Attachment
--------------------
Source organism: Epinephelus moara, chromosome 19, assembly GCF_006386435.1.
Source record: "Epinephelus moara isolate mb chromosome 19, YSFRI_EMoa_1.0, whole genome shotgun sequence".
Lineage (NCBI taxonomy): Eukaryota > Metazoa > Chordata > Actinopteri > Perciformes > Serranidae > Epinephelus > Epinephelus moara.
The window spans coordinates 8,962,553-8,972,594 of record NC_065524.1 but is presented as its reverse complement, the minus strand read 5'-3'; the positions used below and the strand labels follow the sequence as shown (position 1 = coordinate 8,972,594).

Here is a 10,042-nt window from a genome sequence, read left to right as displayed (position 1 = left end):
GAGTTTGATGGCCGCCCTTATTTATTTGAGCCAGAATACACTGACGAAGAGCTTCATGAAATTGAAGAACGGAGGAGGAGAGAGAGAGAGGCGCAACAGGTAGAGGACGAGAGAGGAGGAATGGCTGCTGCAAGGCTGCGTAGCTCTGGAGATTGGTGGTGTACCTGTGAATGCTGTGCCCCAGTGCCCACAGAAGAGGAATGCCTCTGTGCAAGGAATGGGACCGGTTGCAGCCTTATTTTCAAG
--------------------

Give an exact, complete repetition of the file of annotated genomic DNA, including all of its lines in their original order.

Source organism: Epinephelus moara, chromosome 19, assembly GCF_006386435.1.
Source record: "Epinephelus moara isolate mb chromosome 19, YSFRI_EMoa_1.0, whole genome shotgun sequence".
Lineage (NCBI taxonomy): Eukaryota > Metazoa > Chordata > Actinopteri > Perciformes > Serranidae > Epinephelus > Epinephelus moara.
The window spans coordinates 8,962,553-8,972,594 of record NC_065524.1 but is presented as its reverse complement, the minus strand read 5'-3'; the positions used below and the strand labels follow the sequence as shown (position 1 = coordinate 8,972,594).

Here is a 10,042-nt window from a genome sequence, read left to right as displayed (position 1 = left end):
GAGTTTGATGGCCGCCCTTATTTATTTGAGCCAGAATACACTGACGAAGAGCTTCATGAAATTGAAGAACGGAGGAGGAGAGAGAGAGAGGCGCAACAGGTAGAGGACGAGAGAGGAGGAATGGCTGCTGCAAGGCTGCGTAGCTCTGGAGATTGGTGGTGTACCTGTGAATGCTGTGCCCCAGTGCCCACAGAAGAGGAATGCCTCTGTGCAAGGAATGGGACCGGTTGCAGCCTTATTTTCAAG